When we started our trip in early April, our bikes were hardly in the showrooms yet. We were among the first ones to get them and among the very first ones to get to ride them around (half of) the world. All new bikes - a bit of a risk when taking a long trip through some of the most remote areas on earth?
We took the bikes through everything you can imagine: extreme heat and freezing cold, on-road from Autobahn to pothole-slalom, off-road over washboard roads, rocks and gravel, through mud and sand. The bikes saw a lot of dust and a little bit of rain. Good and bad and very bad fuel. 30.000 kilometers from Berlin to Japan.
Especially the Pamir region, Mongolia and the Road of Bones in Eastern Siberia were tough on the bikes. And we dropped them approximately fifteen times, mostly standing or at low speed off-road, but also twice at higher speeds. A tough test for any bike. So, how did they do?
Most importantly: We did not have a single real issue. Nothing ever stopped us from traveling on. That's pretty impressive and not understood - we met quite some motorcycle-travelers waiting for parts to be shipped from Europe or Japan. Our complete list of minor issues carries exactly one item: fork oil dripping out of the 1290 after 23k kilometers overall and a week of riding in Mongolian sand. That was it.
Maintenance and Support
Beyond regular maintenance we had to spend hardly any time or money on keeping the bikes running. Chain lube after every day of riding, the regular 15.000km-service and tire changes, that was it.
On our way, we visited three KTM-dealers: Changed tires in Teheran/Iran, had the service done in Almaty/Kazakhstan and had the shaft seals renewed in Ulan-Bataar/Mongolia. All of them were highly competent and very helpful, offering us support on the road as well. We didn't need any spare parts, but it is a good feeling that there is someone relatively close who would be ready to help.
Thies about his KTM 1290 Super Adventure R
Among adventure bikes the 1290 is unique: no other has its enormous power and carries all the technology available today. With a styling more inspired by off-road racing than by on-road traveling it is also a true eye-catcher. In what follows I won't go through all the technical details, but rather talk about what it's like to travel with this bike.
First of all, choosing the R-Version of this bike has been an obvious and very important choice. 21"-front wheels, tires like the Continental TKC 80 and additional suspension make riding on bad roads and off-road much easier, more comfortable and safer.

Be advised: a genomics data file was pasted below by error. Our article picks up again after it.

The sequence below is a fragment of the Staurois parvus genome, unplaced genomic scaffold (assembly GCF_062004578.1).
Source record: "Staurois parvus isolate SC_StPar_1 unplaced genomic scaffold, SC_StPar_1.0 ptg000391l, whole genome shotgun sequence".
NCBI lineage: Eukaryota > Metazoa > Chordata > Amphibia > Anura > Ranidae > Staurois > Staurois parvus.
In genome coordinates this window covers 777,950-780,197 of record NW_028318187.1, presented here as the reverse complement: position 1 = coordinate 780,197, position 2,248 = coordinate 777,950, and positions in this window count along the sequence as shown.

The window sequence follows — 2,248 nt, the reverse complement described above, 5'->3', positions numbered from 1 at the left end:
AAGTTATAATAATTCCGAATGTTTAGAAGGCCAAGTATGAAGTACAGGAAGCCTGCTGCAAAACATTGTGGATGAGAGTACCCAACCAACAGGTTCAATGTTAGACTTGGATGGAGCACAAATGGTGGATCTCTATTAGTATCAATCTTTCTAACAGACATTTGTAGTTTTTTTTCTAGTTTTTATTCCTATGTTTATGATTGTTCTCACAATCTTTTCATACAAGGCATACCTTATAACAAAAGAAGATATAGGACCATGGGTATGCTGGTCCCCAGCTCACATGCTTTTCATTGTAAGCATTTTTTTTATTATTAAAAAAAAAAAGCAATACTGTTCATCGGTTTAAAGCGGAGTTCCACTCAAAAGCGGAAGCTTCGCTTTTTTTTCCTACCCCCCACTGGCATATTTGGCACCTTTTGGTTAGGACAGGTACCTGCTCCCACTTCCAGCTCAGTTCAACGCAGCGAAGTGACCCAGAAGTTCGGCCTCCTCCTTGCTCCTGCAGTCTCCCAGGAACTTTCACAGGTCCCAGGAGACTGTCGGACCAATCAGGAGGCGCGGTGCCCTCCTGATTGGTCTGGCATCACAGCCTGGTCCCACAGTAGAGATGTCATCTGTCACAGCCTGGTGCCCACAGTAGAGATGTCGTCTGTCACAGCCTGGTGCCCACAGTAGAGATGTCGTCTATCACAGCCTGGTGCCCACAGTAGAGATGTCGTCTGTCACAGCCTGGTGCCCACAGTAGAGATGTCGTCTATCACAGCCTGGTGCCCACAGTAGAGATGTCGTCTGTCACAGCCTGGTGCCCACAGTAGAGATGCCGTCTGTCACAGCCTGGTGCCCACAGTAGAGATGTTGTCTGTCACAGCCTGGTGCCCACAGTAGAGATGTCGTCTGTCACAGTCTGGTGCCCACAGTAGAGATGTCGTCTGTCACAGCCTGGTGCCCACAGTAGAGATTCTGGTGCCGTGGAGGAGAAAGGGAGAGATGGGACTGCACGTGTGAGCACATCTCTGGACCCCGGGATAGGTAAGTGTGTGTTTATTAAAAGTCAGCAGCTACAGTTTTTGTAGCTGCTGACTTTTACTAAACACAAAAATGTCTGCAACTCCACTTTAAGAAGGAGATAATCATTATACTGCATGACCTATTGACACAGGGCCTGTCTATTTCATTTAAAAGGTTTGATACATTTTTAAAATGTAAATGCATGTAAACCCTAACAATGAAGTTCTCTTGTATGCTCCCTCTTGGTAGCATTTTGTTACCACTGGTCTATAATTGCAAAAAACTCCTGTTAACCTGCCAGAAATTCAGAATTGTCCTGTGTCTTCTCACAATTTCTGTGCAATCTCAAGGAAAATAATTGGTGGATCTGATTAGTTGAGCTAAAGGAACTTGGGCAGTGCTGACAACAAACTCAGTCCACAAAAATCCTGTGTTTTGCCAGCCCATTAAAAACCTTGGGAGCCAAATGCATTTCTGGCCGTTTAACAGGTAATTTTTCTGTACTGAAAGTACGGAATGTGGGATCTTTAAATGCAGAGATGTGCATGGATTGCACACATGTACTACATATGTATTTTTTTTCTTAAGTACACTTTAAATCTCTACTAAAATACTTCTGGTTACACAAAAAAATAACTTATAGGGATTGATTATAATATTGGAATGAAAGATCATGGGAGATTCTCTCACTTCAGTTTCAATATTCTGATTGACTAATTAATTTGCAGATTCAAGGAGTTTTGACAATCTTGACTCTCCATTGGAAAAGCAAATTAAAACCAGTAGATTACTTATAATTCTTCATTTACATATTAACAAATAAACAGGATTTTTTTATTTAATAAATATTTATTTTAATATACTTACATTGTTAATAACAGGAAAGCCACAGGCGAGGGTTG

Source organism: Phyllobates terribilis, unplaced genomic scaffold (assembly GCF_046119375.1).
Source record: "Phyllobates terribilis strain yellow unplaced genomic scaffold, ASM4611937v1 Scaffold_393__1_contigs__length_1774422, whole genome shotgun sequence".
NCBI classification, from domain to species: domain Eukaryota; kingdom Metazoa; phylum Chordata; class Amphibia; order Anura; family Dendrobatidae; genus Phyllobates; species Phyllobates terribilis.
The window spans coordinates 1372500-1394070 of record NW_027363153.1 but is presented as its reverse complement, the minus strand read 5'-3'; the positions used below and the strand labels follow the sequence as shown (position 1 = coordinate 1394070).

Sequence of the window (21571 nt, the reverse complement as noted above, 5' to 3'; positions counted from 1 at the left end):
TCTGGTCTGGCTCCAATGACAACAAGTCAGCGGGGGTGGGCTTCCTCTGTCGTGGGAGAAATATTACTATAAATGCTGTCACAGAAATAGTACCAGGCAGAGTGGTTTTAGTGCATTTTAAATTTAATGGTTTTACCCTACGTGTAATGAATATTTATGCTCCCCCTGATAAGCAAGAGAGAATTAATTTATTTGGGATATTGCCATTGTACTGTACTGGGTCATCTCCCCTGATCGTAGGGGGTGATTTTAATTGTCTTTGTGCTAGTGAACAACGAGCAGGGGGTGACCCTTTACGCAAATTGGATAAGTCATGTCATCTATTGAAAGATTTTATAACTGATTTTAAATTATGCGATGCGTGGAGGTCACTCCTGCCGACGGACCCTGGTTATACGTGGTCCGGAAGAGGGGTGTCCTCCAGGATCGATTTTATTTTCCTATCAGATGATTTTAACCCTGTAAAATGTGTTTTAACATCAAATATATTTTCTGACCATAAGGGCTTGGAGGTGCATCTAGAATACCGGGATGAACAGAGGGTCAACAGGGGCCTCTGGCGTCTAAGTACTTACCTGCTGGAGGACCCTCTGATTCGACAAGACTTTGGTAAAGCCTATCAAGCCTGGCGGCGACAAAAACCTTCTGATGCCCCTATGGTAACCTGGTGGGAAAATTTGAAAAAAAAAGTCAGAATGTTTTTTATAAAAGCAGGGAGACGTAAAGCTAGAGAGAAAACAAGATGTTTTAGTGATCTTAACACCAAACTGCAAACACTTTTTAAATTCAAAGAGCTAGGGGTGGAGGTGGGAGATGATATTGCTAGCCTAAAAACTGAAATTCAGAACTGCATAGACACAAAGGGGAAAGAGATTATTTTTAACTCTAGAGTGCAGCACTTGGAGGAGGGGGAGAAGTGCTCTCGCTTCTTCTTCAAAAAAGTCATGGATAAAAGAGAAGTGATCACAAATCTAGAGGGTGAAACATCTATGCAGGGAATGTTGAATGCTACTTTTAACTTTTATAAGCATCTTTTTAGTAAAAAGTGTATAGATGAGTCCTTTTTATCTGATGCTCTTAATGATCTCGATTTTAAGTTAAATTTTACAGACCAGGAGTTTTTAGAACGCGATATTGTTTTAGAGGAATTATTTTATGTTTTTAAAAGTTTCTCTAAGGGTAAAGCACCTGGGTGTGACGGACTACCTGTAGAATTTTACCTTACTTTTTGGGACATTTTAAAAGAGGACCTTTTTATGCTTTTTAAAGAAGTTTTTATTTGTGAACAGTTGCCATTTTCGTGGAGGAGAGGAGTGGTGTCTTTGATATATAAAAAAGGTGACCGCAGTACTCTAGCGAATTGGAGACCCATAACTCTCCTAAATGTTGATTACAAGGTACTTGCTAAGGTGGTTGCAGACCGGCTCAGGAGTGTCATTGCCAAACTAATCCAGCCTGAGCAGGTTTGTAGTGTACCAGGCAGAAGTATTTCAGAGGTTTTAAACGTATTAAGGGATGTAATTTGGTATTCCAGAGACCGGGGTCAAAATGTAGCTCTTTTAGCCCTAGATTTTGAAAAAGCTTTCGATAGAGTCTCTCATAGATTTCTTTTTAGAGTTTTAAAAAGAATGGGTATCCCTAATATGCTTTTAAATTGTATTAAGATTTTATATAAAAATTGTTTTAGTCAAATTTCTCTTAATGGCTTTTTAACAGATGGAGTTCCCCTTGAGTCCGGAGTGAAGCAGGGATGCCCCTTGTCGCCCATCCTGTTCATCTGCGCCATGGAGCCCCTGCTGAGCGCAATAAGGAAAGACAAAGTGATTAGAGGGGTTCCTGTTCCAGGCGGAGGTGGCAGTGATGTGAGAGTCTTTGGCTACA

Obviously, the 1290's power and torque is more than enough for traveling. It makes this bike a great solution for many other purposes as well. You'll never be last to arrive and you'll always carry that smile on your face. At the same time this power is always easily controlled. This is due to its state-of-the-art anti-lock brakes (combined, cornering) and the traction control. Both can be adapted to the prevailing road conditions. There are special modes for street, sport, rain and off-road. For purists: one way or the other, all these systems can be turned off completely.
The tablet-style dashboard of this bike is really spectacular. It is always very well readable, even in brightest sunshine and you can adapt the displayed information to your preferences. Triggered quite some oohs and aahs, too.
What I really enjoyed was the keyless-ride feature. Traveling is already a lot about opening, closing, finding, searching and losing stuff. Not having to worry about your motorcycle key is highly welcome.
Momme about his KTM 1090 Adventure R
The KTM 1090 Adventure R has a lot in common with the 1290, so much of what Thies has written above applies to the 1090 as well. One difference is that it does have a little bit less power. But 125hp is still more than enough and while traveling and off-road the difference between the two bikes doesn't make itself felt.
What makes itself felt is the difference in weight, though. At 207kg dry weight it is 10kg lighter than the 1290. Especially when riding under difficult conditions (rocks, mud, deep sand) a lighter bike is an advantage. A related issue is seat height, which is 890mm for both bikes. At 1,80cm I gained stability and confidence when I got a lower seat.
The 1090 was also my first bike with grip heaters. I would not do without any more. On a long trip like ours this feature will from time to time make a difference between enjoying and struggling.
We had a bad-fuel-dongle installed, which is highly recommended for traveling many countries in Asia, Africa and Central America. Thanks to that we had no problems with a knocking engine whatsoever, even with the Uzbek 80-octane-fuel sold in plastic bottles.
To sum up
KTM claims their bikes are ready to race. From our experience they are also definitely ready to travel the world: Not to mention the great fun we had riding them!